The elevated blood pressure and vascular resistance in patients with systemic hypertension are paralleled by a proportonal rise in pressure and resistance in the lesser circulation. We evaluated the hypothesis that the increased systemic reaction to adrenergic stimulation is shared by the pulmonary vessels. For this purpose we investigated nine normotensive subjects and 24 patients with moderate primary hypertension during mental arithmetic and the cold pressor test. Both groups responded to both stimuli, with a pressure reaction that during arithmetic was mediated through an increase of cardiac output, and a reaction during the cold pressor test mediated through a predominant rise in systemic vascular resistance. The pressure were emphasized in the hypertensive population. Pressure in the pulmonary artery in normotensive subjects was not affected by cold and was slightly raised (systolic) during arithmetic. In hypertensive patients, on the other hand, systolic and diastolic pressures were consistently augmented by both tests, and pulmonary arteriolar resistance rose by 42% and 29% of control during the cold pressor test and arithmetic, respectively. Changes in resistance reflected neurally mediated vasoconstriction and not variations in the passive relationship between pressure and flow, since during arithmetic, for a similar rise in flow the driving pressure across the lungs was steady in normotensive subjects and rose significantly in hypertensive patients. In these same patients pressure was augmented by cold in the absence of substantial changes in flow. At baseline and during tests pulmonary wedge pressure, pleural pressure, arterial blood gases, and pH were similar in the two populations. These findings indicate that systemic and pulmonary vessels become hyperresponsive to neural stimulation in patients with hypertension, and suggest the possibility of a common disorder involving the two circuits.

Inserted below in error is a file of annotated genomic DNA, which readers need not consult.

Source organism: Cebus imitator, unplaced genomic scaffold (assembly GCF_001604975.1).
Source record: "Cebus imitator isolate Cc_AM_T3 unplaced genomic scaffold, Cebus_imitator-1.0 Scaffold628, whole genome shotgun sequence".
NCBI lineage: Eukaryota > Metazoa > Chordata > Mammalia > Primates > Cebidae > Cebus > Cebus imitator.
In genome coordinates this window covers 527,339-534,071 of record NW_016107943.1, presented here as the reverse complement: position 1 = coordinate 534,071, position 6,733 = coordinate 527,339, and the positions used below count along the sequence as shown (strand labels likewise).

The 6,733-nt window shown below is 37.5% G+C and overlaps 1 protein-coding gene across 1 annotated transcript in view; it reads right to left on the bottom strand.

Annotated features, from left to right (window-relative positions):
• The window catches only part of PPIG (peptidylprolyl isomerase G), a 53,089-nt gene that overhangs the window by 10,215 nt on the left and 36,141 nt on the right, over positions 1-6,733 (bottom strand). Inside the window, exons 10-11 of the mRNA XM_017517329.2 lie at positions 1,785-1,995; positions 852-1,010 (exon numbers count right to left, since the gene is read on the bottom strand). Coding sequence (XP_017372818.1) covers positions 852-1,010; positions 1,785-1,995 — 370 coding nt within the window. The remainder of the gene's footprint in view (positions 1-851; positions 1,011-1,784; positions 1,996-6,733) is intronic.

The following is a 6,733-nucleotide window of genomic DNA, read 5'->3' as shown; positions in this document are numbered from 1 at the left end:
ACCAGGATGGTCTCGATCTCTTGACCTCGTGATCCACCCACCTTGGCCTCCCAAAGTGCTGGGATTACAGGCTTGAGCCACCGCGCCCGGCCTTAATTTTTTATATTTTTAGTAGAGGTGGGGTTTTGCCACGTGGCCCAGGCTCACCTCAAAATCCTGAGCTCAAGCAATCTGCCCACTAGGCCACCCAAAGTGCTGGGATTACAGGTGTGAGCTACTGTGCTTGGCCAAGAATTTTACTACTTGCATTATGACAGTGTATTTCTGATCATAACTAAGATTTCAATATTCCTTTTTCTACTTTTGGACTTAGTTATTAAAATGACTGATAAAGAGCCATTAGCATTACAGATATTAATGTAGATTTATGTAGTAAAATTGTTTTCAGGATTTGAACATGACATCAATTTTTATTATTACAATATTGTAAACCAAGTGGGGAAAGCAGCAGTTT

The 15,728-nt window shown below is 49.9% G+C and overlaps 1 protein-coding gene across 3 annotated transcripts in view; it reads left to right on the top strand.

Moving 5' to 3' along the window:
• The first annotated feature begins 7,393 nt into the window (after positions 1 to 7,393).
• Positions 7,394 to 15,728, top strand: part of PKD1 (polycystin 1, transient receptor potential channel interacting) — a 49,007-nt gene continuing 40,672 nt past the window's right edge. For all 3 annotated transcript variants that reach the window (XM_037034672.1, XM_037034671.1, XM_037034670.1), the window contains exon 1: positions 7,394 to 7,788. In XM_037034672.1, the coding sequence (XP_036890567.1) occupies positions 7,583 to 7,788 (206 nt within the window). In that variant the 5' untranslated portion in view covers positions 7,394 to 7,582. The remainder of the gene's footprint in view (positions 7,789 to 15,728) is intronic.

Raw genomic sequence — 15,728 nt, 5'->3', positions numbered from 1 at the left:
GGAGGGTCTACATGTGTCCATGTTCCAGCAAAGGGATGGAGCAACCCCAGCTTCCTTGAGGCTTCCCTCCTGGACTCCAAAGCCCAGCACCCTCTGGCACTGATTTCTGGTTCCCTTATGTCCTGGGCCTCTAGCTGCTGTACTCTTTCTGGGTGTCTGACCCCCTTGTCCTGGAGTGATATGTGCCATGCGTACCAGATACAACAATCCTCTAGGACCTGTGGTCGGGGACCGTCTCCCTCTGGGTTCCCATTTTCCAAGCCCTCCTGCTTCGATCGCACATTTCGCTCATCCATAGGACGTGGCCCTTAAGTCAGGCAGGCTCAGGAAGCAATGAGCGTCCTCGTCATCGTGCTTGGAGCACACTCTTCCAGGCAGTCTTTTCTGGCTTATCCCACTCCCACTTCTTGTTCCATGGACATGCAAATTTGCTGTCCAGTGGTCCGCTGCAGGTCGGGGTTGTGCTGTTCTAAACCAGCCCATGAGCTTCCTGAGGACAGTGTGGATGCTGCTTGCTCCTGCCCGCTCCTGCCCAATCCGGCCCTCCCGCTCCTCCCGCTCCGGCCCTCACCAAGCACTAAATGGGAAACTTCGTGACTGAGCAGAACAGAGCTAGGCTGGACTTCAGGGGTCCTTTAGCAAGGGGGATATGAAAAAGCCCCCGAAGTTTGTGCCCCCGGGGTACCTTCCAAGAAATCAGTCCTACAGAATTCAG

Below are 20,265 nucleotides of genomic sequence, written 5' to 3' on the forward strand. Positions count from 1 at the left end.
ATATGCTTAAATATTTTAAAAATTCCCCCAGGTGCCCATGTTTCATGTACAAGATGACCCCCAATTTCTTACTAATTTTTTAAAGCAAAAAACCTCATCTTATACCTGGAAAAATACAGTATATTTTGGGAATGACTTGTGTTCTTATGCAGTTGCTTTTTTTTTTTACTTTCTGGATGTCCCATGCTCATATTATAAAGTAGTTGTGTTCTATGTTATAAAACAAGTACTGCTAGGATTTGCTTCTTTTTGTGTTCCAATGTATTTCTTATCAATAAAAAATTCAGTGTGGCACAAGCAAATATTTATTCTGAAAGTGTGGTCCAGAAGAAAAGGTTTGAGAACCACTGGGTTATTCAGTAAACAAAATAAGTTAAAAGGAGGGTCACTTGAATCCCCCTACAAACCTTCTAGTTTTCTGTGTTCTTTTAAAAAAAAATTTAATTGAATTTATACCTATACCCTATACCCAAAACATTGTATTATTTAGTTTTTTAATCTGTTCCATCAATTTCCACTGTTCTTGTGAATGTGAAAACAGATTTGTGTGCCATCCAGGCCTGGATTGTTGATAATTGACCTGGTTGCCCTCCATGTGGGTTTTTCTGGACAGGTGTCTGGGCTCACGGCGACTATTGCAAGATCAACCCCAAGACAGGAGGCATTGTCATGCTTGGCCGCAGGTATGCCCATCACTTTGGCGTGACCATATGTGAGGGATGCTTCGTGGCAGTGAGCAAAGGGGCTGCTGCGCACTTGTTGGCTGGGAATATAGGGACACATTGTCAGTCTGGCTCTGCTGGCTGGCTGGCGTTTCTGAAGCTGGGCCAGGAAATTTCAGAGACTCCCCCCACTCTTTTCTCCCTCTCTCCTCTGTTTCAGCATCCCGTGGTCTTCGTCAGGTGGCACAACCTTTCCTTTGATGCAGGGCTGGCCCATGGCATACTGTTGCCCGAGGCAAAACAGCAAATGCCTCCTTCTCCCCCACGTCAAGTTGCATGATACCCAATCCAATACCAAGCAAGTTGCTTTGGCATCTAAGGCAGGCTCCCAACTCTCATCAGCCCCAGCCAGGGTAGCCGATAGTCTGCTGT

|Issue number||1 II SUPPL. 1|
|Publication status||Published - 1987|
ASJC Scopus subject areas
- Cardiology and Cardiovascular Medicine